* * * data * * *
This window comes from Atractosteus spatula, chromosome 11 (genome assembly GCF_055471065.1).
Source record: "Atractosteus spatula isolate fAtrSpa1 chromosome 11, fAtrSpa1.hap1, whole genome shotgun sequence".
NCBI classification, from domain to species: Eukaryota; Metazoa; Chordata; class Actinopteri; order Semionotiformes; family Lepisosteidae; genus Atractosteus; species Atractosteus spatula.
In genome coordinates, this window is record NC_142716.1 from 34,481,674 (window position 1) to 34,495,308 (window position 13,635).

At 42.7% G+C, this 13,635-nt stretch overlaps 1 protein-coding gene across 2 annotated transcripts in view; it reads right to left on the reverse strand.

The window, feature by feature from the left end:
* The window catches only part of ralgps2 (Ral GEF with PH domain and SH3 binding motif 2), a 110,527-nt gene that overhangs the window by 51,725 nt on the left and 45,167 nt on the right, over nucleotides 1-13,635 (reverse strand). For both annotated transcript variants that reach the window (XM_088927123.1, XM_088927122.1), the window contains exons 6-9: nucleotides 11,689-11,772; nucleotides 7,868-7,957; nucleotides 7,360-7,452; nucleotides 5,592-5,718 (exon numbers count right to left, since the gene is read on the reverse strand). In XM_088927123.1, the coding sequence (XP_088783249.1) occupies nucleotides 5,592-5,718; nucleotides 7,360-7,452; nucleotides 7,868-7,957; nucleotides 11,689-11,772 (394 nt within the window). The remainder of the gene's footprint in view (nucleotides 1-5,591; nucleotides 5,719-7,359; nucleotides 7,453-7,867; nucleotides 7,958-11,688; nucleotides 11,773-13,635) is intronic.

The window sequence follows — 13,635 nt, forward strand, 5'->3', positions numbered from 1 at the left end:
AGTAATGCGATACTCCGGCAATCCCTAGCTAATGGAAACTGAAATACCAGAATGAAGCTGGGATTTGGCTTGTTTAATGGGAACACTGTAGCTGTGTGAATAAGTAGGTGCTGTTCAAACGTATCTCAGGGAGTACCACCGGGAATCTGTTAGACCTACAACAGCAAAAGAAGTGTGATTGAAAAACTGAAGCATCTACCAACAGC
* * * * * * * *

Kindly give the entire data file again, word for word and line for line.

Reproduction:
This window comes from Atractosteus spatula, chromosome 11 (genome assembly GCF_055471065.1).
Source record: "Atractosteus spatula isolate fAtrSpa1 chromosome 11, fAtrSpa1.hap1, whole genome shotgun sequence".
NCBI classification, from domain to species: Eukaryota; Metazoa; Chordata; class Actinopteri; order Semionotiformes; family Lepisosteidae; genus Atractosteus; species Atractosteus spatula.
In genome coordinates, this window is record NC_142716.1 from 34,481,674 (window position 1) to 34,495,308 (window position 13,635).

At 42.7% G+C, this 13,635-nt stretch overlaps 1 protein-coding gene across 2 annotated transcripts in view; it reads right to left on the reverse strand.

The window, feature by feature from the left end:
* The window catches only part of ralgps2 (Ral GEF with PH domain and SH3 binding motif 2), a 110,527-nt gene that overhangs the window by 51,725 nt on the left and 45,167 nt on the right, over nucleotides 1-13,635 (reverse strand). For both annotated transcript variants that reach the window (XM_088927123.1, XM_088927122.1), the window contains exons 6-9: nucleotides 11,689-11,772; nucleotides 7,868-7,957; nucleotides 7,360-7,452; nucleotides 5,592-5,718 (exon numbers count right to left, since the gene is read on the reverse strand). In XM_088927123.1, the coding sequence (XP_088783249.1) occupies nucleotides 5,592-5,718; nucleotides 7,360-7,452; nucleotides 7,868-7,957; nucleotides 11,689-11,772 (394 nt within the window). The remainder of the gene's footprint in view (nucleotides 1-5,591; nucleotides 5,719-7,359; nucleotides 7,453-7,867; nucleotides 7,958-11,688; nucleotides 11,773-13,635) is intronic.

The window sequence follows — 13,635 nt, forward strand, 5'->3', positions numbered from 1 at the left end:
AGTAATGCGATACTCCGGCAATCCCTAGCTAATGGAAACTGAAATACCAGAATGAAGCTGGGATTTGGCTTGTTTAATGGGAACACTGTAGCTGTGTGAATAAGTAGGTGCTGTTCAAACGTATCTCAGGGAGTACCACCGGGAATCTGTTAGACCTACAACAGCAAAAGAAGTGTGATTGAAAAACTGAAGCATCTACCAACAGC